Second, the bureaucrats made a mess of manpower planning: in England, for example, 29,200 doctors have been competing for the 15,600 training places they arbitrarily decided to create.
Third, they chose this moment of upheaval to introduce an inflexible and characteristically defective computerised system (the Medical Training and Application System) to allocate doctors across the country.
As always, reasons existed for the shift to central planning: critics complained that the traditional apprentice system was riddled with favouritism; and the European Union's working time directive sharply cut hours for junior doctors, which not only necessitated a greater number of them, but also reduced the experience each would gain from a given period of training.
Some reform was presumably necessary. But this one is an object lesson in what happens when the government introduces a "big bang" shift to a centralised, computer-driven system. A bureaucratic monster replaced what had been a moderately flexible, albeit imperfect, system.
In the old system hospitals hired senior house officers; now they are sent them like a parcel of slaves. In the old system, if doctors did not get a job first time they could keep on applying; in the new system, they were to be given just one chance a year. In the old system, if they made a wrong choice it was relatively easy to change; in the new system, doctors must decide early and are then stuck with the consequences. In the old system, hospitals could change the mix of junior doctors relatively easily; in the new system, nobody knows what flexibility will exist.
Allocations to training posts are within huge geographical areas. But doctors are dispatched, like so much meat, to one hospital. Do they live hours away? That is tough luck. Do they have a partner, or even children? That is just tougher luck. Do they wish to switch hospital or sub-speciality? They must be joking. Do they wish to know the terms and conditions of their employment before arriving? They must really
To put the point bluntly, these highly trained professionals, on
whom you may depend for your
lives or those of your loved ones, are being treated with contempt. Do you want to be looked after by someone
To make the computerisation manageable, the doctors were allowed only very limited choices - far too few to eliminate random factors. As the chaos mounted, people were offered just one interview each.
The result was that those most likely to fail to get a job were the best, because they made the most desirable options their first choice. To make the computerised system "fair", much of the detail of people's careers and the detailed knowledge of those they worked for were also eliminated.
Centrally planned systems always eliminate latent knowledge, ignore human motivation and destroy flexibility. It was predictable that this Gosplan for the training of doctors would end up just as it has. It could not do anything else. This is a superb example of how the combination of centralisation of power with a belief in rationalistic planning works in the real world.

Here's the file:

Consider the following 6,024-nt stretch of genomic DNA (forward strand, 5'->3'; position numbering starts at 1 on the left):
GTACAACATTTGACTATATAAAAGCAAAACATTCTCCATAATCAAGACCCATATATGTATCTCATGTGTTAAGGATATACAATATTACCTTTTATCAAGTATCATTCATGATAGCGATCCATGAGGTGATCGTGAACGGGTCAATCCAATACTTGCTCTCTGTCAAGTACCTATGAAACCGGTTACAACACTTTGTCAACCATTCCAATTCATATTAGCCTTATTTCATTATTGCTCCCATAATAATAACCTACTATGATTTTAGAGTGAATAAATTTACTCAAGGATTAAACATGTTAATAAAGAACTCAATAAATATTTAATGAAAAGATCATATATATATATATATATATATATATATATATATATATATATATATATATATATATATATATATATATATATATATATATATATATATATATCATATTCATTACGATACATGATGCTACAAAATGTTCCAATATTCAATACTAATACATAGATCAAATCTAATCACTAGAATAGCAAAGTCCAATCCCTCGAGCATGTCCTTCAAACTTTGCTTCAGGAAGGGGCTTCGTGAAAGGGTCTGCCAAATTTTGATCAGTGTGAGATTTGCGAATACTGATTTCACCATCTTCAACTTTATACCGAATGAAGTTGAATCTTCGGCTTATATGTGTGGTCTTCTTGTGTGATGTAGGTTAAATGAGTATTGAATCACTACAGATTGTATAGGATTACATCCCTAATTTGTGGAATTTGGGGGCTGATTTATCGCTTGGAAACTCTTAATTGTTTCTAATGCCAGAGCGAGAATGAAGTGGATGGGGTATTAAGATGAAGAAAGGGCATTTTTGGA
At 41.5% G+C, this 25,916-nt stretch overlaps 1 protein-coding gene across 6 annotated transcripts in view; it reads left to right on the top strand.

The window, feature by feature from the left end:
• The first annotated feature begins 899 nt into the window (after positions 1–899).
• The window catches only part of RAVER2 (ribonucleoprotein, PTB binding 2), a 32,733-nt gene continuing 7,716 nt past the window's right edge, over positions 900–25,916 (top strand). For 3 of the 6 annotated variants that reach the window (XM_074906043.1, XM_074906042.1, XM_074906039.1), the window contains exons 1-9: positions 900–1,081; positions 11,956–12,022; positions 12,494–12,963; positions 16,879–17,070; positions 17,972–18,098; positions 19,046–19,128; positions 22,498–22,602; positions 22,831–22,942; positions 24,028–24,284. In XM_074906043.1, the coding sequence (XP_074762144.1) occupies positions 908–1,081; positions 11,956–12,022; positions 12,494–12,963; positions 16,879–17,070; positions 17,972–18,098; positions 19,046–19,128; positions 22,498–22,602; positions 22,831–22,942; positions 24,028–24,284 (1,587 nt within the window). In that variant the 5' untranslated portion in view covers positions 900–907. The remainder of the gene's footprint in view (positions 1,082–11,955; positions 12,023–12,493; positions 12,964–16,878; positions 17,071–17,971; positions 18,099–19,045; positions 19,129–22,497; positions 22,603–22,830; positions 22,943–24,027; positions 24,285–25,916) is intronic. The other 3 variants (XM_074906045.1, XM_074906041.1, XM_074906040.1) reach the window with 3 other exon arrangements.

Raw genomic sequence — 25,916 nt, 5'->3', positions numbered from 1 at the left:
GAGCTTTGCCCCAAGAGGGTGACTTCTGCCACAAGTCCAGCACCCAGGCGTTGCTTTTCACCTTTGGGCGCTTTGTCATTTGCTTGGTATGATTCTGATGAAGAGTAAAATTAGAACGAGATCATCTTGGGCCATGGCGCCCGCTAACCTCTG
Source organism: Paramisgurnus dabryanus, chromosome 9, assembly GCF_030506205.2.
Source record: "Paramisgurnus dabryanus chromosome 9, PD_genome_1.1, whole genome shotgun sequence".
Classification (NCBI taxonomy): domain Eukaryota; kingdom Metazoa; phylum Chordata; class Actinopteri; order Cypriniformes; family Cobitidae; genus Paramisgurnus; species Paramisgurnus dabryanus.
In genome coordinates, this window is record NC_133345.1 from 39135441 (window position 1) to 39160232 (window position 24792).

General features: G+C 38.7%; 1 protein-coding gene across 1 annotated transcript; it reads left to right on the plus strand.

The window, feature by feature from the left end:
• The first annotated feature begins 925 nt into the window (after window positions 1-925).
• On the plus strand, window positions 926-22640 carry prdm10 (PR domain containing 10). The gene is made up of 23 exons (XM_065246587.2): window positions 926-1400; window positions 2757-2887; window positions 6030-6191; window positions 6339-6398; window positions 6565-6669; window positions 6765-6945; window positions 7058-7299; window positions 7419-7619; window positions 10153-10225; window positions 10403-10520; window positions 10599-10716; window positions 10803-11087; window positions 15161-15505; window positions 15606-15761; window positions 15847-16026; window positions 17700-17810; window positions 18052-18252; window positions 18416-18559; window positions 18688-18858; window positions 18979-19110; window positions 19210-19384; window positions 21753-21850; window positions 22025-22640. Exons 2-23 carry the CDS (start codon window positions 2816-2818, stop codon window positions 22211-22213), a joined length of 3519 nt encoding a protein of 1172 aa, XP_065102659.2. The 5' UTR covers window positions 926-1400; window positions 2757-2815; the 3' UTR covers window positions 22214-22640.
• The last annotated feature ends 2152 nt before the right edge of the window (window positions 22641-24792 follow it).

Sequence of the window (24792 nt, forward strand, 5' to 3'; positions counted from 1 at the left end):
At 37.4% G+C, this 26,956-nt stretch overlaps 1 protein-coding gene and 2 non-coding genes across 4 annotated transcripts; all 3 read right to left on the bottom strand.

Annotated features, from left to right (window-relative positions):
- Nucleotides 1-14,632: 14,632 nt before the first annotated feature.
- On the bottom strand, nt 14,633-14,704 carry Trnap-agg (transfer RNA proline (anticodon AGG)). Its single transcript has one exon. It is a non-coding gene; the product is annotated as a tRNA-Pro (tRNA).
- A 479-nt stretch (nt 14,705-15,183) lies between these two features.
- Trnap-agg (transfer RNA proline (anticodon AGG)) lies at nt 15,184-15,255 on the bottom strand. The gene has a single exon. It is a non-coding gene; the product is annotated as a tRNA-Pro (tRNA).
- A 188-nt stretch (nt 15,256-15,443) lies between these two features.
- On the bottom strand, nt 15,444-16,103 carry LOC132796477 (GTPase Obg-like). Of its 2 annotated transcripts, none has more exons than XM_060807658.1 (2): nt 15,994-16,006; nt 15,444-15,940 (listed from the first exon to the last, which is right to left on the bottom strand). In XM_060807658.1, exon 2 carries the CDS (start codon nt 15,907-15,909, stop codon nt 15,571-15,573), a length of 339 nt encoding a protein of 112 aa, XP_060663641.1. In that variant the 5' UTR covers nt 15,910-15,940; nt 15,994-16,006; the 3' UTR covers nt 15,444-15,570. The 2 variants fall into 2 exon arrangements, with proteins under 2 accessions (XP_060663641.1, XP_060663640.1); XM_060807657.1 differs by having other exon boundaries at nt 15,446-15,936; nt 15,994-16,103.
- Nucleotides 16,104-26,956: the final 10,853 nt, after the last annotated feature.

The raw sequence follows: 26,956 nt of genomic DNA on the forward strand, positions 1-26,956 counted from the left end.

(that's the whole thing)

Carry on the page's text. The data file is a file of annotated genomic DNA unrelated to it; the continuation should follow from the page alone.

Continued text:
No less predictable is the fact that those who made these blunders are still in place. One might have expected resignations, starting with Sir Liam Donaldson, chief medical officer. But bureaucrats are far too grand to be held accountable. It is doctors whose lives are disposable. Who cares that they have devoted up to a decade to the acquisition of knowledge and experience? Who cares that patients will be worse served? What matters is that the Department of Health is firmly in charge.
So is the NHS suffering from an excess of free market zeal, as many on the left believe? Hardly. Where it matters, the planners are in charge. As always, they are making a big mess and, as almost always, they look likely to get away with it unscathed.
Copyright The Financial Times Limited 2007
Thursday, 6 September 2007
The handling of a £1.5bn computerised farm payments scheme by two senior civil servants is condemned by MPs today as "a masterclass in bad decision-making" which could land taxpayers with a £500m extra bill. A highly critical report from the Commons public accounts committee accuses Sir Brian Bender, then permanent secretary at the Department for Environment, Food and Rural Affairs, of being "largely responsible" for the fiasco, which left tens of thousands of farmers without any cash from the European Union.
The fact is that that the government is totally profligate with your money. And don't forget it is your money (government's don't actually have any money of their own).
Wednesday, 5 September 2007
Ashley Mote was elected in 2004 as an MEP for the UK Independence party, but was thrown out of Ukip after the fraud charges. He sat as an independent and joined a far-right bloc. Mote, who represented south-east England, was jailed for nine months. He would have been expelled from the European parliament had he been jailed for 12 months or more.